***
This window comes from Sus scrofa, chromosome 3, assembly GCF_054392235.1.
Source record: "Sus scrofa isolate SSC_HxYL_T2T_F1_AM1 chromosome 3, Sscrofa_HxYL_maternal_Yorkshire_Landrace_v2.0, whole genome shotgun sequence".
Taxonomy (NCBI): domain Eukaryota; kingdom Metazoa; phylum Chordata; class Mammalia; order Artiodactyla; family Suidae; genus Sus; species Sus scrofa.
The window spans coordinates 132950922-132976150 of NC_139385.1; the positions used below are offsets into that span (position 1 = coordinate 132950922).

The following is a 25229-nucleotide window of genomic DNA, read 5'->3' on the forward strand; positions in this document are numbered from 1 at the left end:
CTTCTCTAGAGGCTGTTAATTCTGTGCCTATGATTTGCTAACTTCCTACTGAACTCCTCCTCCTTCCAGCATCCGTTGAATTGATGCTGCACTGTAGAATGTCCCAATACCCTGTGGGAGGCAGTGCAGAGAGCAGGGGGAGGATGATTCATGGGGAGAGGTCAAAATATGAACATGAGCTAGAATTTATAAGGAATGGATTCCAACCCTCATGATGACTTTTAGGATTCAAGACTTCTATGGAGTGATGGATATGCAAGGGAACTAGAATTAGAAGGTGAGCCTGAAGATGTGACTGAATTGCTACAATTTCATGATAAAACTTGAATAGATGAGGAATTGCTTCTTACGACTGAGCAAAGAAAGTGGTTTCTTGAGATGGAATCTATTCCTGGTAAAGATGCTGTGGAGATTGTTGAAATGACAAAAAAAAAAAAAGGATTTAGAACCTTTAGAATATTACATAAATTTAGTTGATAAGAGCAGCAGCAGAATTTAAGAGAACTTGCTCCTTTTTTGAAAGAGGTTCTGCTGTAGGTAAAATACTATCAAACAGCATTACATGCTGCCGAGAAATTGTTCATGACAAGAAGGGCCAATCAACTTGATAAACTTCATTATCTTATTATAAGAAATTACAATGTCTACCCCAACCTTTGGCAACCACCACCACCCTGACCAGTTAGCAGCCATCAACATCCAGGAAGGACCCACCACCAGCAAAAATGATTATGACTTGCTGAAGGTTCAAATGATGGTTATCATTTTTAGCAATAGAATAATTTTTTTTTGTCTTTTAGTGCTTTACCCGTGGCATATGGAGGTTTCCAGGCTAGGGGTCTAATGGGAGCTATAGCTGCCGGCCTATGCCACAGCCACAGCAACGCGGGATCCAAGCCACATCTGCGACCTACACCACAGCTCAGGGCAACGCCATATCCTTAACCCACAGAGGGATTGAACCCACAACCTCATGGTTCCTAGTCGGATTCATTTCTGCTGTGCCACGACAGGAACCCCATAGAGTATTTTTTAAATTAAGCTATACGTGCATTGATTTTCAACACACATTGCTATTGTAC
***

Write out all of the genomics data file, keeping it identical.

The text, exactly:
This window comes from Sus scrofa, chromosome 3, assembly GCF_054392235.1.
Source record: "Sus scrofa isolate SSC_HxYL_T2T_F1_AM1 chromosome 3, Sscrofa_HxYL_maternal_Yorkshire_Landrace_v2.0, whole genome shotgun sequence".
Taxonomy (NCBI): domain Eukaryota; kingdom Metazoa; phylum Chordata; class Mammalia; order Artiodactyla; family Suidae; genus Sus; species Sus scrofa.
The window spans coordinates 132950922-132976150 of NC_139385.1; the positions used below are offsets into that span (position 1 = coordinate 132950922).

The following is a 25229-nucleotide window of genomic DNA, read 5'->3' on the forward strand; positions in this document are numbered from 1 at the left end:
CTTCTCTAGAGGCTGTTAATTCTGTGCCTATGATTTGCTAACTTCCTACTGAACTCCTCCTCCTTCCAGCATCCGTTGAATTGATGCTGCACTGTAGAATGTCCCAATACCCTGTGGGAGGCAGTGCAGAGAGCAGGGGGAGGATGATTCATGGGGAGAGGTCAAAATATGAACATGAGCTAGAATTTATAAGGAATGGATTCCAACCCTCATGATGACTTTTAGGATTCAAGACTTCTATGGAGTGATGGATATGCAAGGGAACTAGAATTAGAAGGTGAGCCTGAAGATGTGACTGAATTGCTACAATTTCATGATAAAACTTGAATAGATGAGGAATTGCTTCTTACGACTGAGCAAAGAAAGTGGTTTCTTGAGATGGAATCTATTCCTGGTAAAGATGCTGTGGAGATTGTTGAAATGACAAAAAAAAAAAAAGGATTTAGAACCTTTAGAATATTACATAAATTTAGTTGATAAGAGCAGCAGCAGAATTTAAGAGAACTTGCTCCTTTTTTGAAAGAGGTTCTGCTGTAGGTAAAATACTATCAAACAGCATTACATGCTGCCGAGAAATTGTTCATGACAAGAAGGGCCAATCAACTTGATAAACTTCATTATCTTATTATAAGAAATTACAATGTCTACCCCAACCTTTGGCAACCACCACCACCCTGACCAGTTAGCAGCCATCAACATCCAGGAAGGACCCACCACCAGCAAAAATGATTATGACTTGCTGAAGGTTCAAATGATGGTTATCATTTTTAGCAATAGAATAATTTTTTTTTGTCTTTTAGTGCTTTACCCGTGGCATATGGAGGTTTCCAGGCTAGGGGTCTAATGGGAGCTATAGCTGCCGGCCTATGCCACAGCCACAGCAACGCGGGATCCAAGCCACATCTGCGACCTACACCACAGCTCAGGGCAACGCCATATCCTTAACCCACAGAGGGATTGAACCCACAACCTCATGGTTCCTAGTCGGATTCATTTCTGCTGTGCCACGACAGGAACCCCATAGAGTATTTTTTAAATTAAGCTATACGTGCATTGATTTTCAACACACATTGCTATTGTAC